As the end of the year approaches, plans may already be made for next year’s ministries. Or perhaps the planning is in process. Regardless of where your church is in the planning process, year-end is the perfect time for some ministry assessment. Most churches plan for the calendar year to coincide with their calendar year budget, so now is the perfect time to assess your current ministries before anything is planned or placed on the calendar.

Why is ministry assessment so important?  There are multiple reasons that assessments are important!  Here are some top reasons why every church would want to prioritize the assessment of their ministries regardless of their size or budget: 

  • Ministries launch with the best of intentions and aspirations.  However, without consistent assessment and course correction, they can become misaligned with the church’s mission and vision. We call this missional shift.
  • Ministries are the tools, methods, and resources we use and deploy to make and develop disciples. Ministries need to change from time to time.  Too often, churches get too tied to an obligation for particular events or ministries and lose focus on why they even exist.
  • When ministry assessments are conducted, it can be determined whether the ministry is effective in its missional purpose. Assessing helps ministry teams become intentional and have great clarity on the purpose and intended outcome of the ministry.  Without an annual assessment, individual team members may develop different ideas on the purpose and intended outcome for their ministry team. We refer to this process as the Accountable Leadership Cycle that you will find outlined in Mission Possible.
  • Annual ministry assessments keep churches from playing favorites (people, memories, and ministries) and hold leaders accountable.  If we continue ineffective, missionally misaligned ministries, people will experience burnout, frustration, and the church will likely decline due to the ineffectiveness. When a church holds an event or conducts a ministry simply because we don’t want to hurt someone’s feelings if the ministry were stopped, the church is not being good stewards of people’s time, energy, or resources.  Ultimately, the church leaders must be good stewards and leverage all the church’s assets towards the mission of making and maturing disciples. People want to be a part of something that is vital, thriving, and where they can make a difference.
  • Assessing ministries allows the church to celebrate the life of a ministry and give it a good funeral.  When a ministry has lived its life span and its time has come to an end, it is a wonderful time to celebrate the fruits of the ministry, give it an appropriate burial, and move on to another ministry that will better serve the church’s mission and vision.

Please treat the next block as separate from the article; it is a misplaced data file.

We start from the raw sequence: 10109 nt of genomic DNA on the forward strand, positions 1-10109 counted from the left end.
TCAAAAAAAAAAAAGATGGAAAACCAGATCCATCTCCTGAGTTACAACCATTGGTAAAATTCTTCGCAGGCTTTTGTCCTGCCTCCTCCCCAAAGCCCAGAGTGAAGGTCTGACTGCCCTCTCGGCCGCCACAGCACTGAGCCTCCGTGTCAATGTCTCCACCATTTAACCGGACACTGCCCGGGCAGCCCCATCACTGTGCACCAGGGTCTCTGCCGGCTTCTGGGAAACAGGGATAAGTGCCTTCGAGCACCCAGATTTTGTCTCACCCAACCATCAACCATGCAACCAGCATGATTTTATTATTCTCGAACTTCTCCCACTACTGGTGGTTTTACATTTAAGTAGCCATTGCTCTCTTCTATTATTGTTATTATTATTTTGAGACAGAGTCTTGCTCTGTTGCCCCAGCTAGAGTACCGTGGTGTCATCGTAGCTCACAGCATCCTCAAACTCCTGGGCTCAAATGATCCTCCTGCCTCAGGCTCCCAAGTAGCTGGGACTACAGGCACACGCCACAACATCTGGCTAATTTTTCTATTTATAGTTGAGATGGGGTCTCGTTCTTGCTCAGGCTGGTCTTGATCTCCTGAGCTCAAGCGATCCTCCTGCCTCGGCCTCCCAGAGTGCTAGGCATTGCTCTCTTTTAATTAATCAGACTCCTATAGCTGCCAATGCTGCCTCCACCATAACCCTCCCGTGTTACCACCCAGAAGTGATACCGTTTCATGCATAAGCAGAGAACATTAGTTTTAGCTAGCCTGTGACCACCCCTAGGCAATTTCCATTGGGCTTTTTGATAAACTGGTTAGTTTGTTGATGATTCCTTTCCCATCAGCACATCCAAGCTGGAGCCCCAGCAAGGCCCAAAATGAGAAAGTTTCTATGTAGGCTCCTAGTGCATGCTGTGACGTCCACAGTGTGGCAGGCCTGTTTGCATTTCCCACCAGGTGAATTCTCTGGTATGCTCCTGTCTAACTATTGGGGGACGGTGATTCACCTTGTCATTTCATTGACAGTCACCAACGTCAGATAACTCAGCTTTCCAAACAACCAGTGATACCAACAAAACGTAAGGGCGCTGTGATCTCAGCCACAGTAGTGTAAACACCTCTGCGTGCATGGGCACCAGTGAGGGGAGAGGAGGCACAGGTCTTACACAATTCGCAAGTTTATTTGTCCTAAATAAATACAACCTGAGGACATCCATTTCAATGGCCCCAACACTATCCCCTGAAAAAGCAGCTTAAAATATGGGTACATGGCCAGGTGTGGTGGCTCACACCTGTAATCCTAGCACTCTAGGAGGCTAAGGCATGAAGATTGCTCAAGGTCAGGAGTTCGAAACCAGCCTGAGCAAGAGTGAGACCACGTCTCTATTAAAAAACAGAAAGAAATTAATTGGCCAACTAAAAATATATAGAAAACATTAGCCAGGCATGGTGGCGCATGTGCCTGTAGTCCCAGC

• If a church is doing strategic ministry planning, the ministry is really one of the last pieces of the planning.  Instead, churches often start with planning the ministries first.  First, the church leaders need to determine a vision that reflects the unique way their church is being called to live out the mission of making disciples in this current season within the boundaries of the church’s core values.  The church board/council then sets overall church goals that will identify the faithful steps needed in the coming year to live into the vision.  Those goals are then used to set objectives – otherwise known as the ministries, programs, and events in the coming year, so the church lives into their mission and vision using the core values as guard rails.  The ministry budget comes from the objectives.  For more information on strategic ministry planning, check out Strategy Matters.
  • Assessing the overall collection of church’s ministries allows leaders to ensure there is a proper mix of ministries offered within the four categories that determine a well-balanced ministry and optimal discipleship growth: Internal Entertainment/Edification, External Entertainment/Edification, Internal Equipping/Evangelism, and External Equipping/Evangelism.


As you can see, there are many reasons to assess your ministries.  Before one ministry, event, or program is planned, is placed on next year’s calendar, or is granted dollars in next year’s budget, take the time to assess each and every ministry of your church. It is not only a best practice of accountable and faithful leadership, but it is assurance of the best usage, stewardship, and alignment of God’s resources.  Shouldn’t ministry assessments be a fundamental obligation and requirement as a church leader?